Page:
Before turning to the gold question with Portugal, a bit of historical background is needed in order to understand the problem fully. Prior to the outbreak of WWII, Portugal had held strong and long-term political and emotional ties to Britain dating back to the Anglo-Portuguese Alliance of the 14thcentury. England was Portugal’s largest trading partner in 1938. Portugal had joined the British early in WWI and sent 50,000 troops to the front lines.
Portugal’s association with Nazi Germany emerged during the Spanish Civil War. During the conflict, the strong man dictator Dr. Antonio de Oliviera Salazar sided with Franco and Hitler. Salazar helped Germany smuggle arms to Franco’s forces and dispatched Portuguese volunteers to fight with Franco. In doing so, Salazar hoped to achieve his long-term goal of stabilization and development of the country's economy. By the end of 1938, Germany was Portugal’s second largest trading partner. Salazar did however, protest Hitler’s invasion of Catholic Poland.
Salazar’s choice to remain neutral during WWII had as much basis in geography as it did in any ideology. Portugal occupied a strategic position on the map of Europe in that it had many ports along its Atlantic coast that would be harder for Britain to blockade. However, Salazar’s main fear was an invasion of Portugal by the Nazi war machine. After the occupation of France, the Wehrmacht was less than 260 miles from Portugal's border. His other fear was that if Hitler and Franco would form an alliance placing Nazi troops at Portugal’s border. Dean Acheson, then Assistant Secretary of State, expressed the opinion that Salazar granted favors to Germany in the trade war after computing "the relative danger of German and allied military pressure on him."
Salazar promised both Britain and Germany open trade for Portugal's valuable domestic and colonial resources. By remaining neutral, Portugal’s economy benefited tremendously. Portugal’s balance of trade went from a $90 million deficit in 1939 to a $68 million surplus in 1942. Assets in private banks nearly doubled over the first four years of the war, while the assets of the Bank of Portugal more than tripled. Both the Nazis and Allies waged an economic war through threats and lucrative trade deals. However, Portugal couldn’t cut its ties with the Allies, as it was dependent upon the U.S. for imports of petroleum, coal, ammonium sulfate, and wheat. In October, Britain capitalized on its long-standing relationship with Portugal by inducing Portugal to accept sterling in payment for goods. At the time, Britain’s gold reserves were low, and Sweden and Switzerland were demanding gold for payment.
Portugal’s economic success hinged on its rich wolfram ore deposits. The Nazis were totally dependent on Portugal and Spain for its wolfram supplies. Wolfram or tungsten has a variety of uses including its use as the filament in light bulbs. However, it was of particular value in producing war munitions. Germany’s machining industry used tungsten carbide almost exclusively, whereas the U.S. was still largely using inferior molybdenum tipped tools, primarily because of the cartel agreement GE held with Krupp concerning carboloy or cemented tungsten carbide. Additionally, tungsten was useful in armor piercing munitions. Britain and the U.S. agreed that Germany’s minimum requirements for wolfram were 3,500 tons per year.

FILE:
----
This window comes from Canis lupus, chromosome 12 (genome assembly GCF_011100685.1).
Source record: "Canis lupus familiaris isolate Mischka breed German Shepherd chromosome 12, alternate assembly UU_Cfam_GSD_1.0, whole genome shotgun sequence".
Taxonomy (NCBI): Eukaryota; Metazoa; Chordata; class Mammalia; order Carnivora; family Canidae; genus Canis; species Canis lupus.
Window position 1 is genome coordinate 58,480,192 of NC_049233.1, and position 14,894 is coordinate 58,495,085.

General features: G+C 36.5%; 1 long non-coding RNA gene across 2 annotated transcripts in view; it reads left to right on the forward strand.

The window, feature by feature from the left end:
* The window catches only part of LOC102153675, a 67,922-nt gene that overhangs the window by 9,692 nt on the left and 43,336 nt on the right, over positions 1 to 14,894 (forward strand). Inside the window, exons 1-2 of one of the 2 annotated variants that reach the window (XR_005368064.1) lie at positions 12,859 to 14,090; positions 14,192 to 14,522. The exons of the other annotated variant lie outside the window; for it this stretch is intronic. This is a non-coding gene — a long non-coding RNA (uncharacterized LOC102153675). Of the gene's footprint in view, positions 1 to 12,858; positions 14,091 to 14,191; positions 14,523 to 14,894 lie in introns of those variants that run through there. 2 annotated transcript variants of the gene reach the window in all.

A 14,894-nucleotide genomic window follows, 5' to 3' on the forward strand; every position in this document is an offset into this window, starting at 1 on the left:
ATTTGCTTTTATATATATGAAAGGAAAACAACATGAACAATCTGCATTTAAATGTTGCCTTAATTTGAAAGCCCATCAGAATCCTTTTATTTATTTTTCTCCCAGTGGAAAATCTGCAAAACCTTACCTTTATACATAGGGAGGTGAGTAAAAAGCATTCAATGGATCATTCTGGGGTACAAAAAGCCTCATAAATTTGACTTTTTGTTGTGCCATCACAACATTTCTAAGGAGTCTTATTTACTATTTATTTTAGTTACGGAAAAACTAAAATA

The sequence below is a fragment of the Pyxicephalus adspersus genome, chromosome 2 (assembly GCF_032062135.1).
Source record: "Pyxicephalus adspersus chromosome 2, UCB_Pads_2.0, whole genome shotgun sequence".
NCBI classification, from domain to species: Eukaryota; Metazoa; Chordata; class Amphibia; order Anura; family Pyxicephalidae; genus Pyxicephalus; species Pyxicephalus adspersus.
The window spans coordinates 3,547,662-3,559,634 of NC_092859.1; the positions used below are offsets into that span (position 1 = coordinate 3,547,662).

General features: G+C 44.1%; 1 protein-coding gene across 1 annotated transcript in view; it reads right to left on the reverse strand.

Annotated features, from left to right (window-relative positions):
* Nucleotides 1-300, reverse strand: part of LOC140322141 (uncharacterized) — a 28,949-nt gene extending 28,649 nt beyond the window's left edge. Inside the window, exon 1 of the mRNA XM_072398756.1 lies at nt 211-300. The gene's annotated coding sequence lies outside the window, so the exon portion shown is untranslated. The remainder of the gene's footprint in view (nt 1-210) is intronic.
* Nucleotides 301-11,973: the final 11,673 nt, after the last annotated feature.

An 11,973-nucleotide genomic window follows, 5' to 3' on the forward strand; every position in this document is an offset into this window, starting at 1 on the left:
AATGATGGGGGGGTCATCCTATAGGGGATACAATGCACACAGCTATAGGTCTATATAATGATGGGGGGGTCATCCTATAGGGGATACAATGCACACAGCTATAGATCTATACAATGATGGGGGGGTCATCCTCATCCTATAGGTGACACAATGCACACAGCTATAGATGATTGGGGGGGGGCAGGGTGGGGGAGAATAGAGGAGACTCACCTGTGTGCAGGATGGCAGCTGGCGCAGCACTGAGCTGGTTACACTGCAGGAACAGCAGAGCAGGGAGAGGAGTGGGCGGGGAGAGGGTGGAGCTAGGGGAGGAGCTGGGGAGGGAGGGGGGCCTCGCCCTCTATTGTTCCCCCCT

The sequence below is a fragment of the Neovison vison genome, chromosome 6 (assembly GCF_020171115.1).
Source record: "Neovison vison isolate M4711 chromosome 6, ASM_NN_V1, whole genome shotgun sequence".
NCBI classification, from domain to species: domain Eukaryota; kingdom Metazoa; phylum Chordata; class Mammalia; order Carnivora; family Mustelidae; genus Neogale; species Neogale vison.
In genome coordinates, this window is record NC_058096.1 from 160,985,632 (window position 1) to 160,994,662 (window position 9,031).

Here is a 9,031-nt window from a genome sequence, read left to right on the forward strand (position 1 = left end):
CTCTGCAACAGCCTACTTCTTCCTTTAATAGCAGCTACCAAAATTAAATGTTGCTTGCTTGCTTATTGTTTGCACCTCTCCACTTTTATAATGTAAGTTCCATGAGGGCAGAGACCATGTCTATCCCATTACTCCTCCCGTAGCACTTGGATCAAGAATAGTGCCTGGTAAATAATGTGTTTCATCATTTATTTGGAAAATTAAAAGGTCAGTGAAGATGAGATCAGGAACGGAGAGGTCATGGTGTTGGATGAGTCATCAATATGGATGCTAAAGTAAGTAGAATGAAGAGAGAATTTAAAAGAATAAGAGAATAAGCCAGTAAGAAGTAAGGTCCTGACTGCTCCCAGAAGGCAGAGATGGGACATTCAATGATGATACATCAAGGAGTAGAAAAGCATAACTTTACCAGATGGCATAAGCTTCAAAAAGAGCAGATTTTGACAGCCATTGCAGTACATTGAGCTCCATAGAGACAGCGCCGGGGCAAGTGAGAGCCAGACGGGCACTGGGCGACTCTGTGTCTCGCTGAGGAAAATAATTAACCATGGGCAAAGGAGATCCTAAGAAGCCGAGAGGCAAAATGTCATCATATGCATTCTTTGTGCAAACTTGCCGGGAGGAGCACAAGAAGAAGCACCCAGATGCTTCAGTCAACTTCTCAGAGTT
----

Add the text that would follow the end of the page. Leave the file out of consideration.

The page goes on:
Considering the quantity the Nazis required and the extraordinary means they went to insure supplies of the ore, the Allies correctly surmised that for the Nazis wolfram was a vital resource. It was equally important to the Allies, but the Allies were not solely dependent upon Portugal or Spain and could obtain wolfram from other sources. Thus, one of the allied goals was to deprive Nazi Germany of as much wolfram ore as possible. In this end, the Allies bought as much wolfram as possible from Portugal. The competition for the ore was intense and by 1943, to Portugal’s benefit, the price of ore had increased 775 percent over pre-war rates. Production also soared from 2,419 metric tons in 1938 to 6,500 tons in 1942.
To maintain its neutrality, Portugal set up a strict export quota system in 1942. The system allowed each side to export ore from their own mines and a fixed percentage of the output from independent mines. England owned the largest mine, while Germany owned two mid size concerns and several smaller mines. The output of Portugal's second largest mine was owned by France and the output was tied up in legation throughout 1941. In January 1942, Portugal concluded a secret trade pact with Germany. The pact allowed the Nazis export licenses for up to 2,800 tons of wolfram. In turn, Germany was to supply Portugal with coal, steel, and fertilizer, which Portugal needed and which the Allies could not supply. In 1943, the Allies tried to negotiate a new wolfram agreement. Portugal asked for price reductions in ammonium sulfate, petroleum products, and other materials from the Allies. The Allies refused any price reductions and Portugal refused to increase the Allies export licenses. At the same time, Portugal completed a new agreement with Nazi Germany.